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Networking Without Power: Going Old School

Networking Without Power: Going Old School

networking

    Remember the old days of Rolodexes, before mobile phones had every gadget and gizmo now known to man (and woman)? Remember when we didn’t have Facebook, Twitter, and LinkedIn to connect with other businesspeople and had to actually, you know, talk to people?

    The way many of us network today, using online social networking and keeping track of things via Blackberry, iPhone, PDA and other “smart” devices, is superior in many ways to the “old” way of doing things. However, there’s a lot to be learned by going “old school” with your networking and heading back out into the real world. Today I’ll talk about some of the reasons old school networking outweighs the new 2.0 version, and how you can reconnect with your old school networking roots.

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    Online, you can reach more people, but the connections you build in person are stronger.

    Sure, in the Brave New World of online networking, you can generate infinite LinkedIn connections and five thousand Facebook “friends,” but are they really friends? Are the folks you’ve just connected with people you want to know and do business with? How well can you get to know someone and their business without actually talking to them?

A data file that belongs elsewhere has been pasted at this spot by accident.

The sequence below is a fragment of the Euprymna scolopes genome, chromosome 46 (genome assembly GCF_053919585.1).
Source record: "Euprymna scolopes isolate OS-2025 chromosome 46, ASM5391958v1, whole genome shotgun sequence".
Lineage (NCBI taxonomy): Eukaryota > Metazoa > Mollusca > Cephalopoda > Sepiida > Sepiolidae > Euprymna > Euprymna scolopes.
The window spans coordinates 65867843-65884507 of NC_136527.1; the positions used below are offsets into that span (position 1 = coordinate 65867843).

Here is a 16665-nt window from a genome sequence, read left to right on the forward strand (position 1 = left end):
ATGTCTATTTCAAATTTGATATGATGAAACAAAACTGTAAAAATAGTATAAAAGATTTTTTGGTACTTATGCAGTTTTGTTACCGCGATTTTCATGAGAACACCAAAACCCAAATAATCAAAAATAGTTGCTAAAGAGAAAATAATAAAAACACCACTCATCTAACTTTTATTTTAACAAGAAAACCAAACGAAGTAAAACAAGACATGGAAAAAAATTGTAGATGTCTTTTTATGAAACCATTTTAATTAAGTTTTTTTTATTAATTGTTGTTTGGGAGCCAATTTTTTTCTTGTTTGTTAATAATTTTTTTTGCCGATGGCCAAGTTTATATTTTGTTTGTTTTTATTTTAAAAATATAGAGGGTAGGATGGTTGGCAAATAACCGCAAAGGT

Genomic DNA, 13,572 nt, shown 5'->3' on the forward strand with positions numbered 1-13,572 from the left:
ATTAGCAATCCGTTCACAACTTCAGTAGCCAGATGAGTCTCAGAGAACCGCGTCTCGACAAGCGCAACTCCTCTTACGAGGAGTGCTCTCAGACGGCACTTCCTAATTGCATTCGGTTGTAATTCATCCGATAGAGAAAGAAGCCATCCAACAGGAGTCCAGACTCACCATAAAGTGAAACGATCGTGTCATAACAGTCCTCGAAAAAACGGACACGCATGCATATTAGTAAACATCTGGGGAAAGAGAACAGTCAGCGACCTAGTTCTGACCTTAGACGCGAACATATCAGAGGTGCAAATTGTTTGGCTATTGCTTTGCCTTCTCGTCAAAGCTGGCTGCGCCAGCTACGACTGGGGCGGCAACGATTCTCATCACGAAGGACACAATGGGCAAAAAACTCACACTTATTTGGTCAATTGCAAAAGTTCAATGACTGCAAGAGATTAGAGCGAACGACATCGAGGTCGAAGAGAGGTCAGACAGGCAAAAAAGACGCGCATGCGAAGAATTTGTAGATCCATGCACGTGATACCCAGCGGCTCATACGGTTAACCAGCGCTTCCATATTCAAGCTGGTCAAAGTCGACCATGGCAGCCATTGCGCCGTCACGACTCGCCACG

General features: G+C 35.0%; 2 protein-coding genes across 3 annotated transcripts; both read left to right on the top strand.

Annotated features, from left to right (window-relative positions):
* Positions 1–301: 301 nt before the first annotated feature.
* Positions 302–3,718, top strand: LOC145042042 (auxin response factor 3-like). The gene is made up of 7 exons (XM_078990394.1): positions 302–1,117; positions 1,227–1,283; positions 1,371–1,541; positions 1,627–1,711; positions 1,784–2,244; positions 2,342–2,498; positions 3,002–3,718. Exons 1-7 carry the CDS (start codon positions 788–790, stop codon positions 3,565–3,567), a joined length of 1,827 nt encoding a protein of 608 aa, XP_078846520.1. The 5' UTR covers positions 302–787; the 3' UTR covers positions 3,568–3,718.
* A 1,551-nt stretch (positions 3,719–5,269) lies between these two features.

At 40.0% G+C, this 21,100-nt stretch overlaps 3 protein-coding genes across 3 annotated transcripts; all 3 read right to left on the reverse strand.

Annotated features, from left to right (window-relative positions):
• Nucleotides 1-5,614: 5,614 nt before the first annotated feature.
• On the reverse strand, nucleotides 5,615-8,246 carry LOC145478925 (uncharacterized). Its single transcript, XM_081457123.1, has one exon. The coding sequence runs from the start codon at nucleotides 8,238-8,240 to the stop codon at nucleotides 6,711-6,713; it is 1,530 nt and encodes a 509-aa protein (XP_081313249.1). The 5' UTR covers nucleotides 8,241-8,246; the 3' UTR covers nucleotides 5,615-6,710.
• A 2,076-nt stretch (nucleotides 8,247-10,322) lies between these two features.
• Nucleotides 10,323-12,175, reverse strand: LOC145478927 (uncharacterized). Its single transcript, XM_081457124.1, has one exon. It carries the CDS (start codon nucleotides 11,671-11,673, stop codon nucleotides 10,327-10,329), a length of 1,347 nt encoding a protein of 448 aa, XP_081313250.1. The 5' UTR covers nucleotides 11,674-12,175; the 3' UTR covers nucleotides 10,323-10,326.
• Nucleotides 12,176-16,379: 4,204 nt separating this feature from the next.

In the 2.0 world of networking, something’s been lost in the connection. These days, a lot of people connect with you just to increase their list of followers. But who are they? Connecting with someone on Facebook or LinkedIn without talking to them and getting to know them is akin to throwing a business card at someone as you walk past them. It’s neither effective nor does it represent your business well.

    Bob Burg, author of Endless Referrals (a book I highly, highly recommend),  writes this golden rule of networking:  “All things being equal, people will do business with and refer business to, those people they know, like and trust.” When you meet someone in person, don’t you get a better sense of whether or not they’re for real than if you meet them online? When you meet someone in person and take the time to get to know them, you can tell if you can trust them and if they’re someone you’d like doing business with, as a potential client, in a joint venture, or if they’re someone you want in your Rolodex to refer business to in the future.

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    Check your marketing plan: you may not need to reach the masses.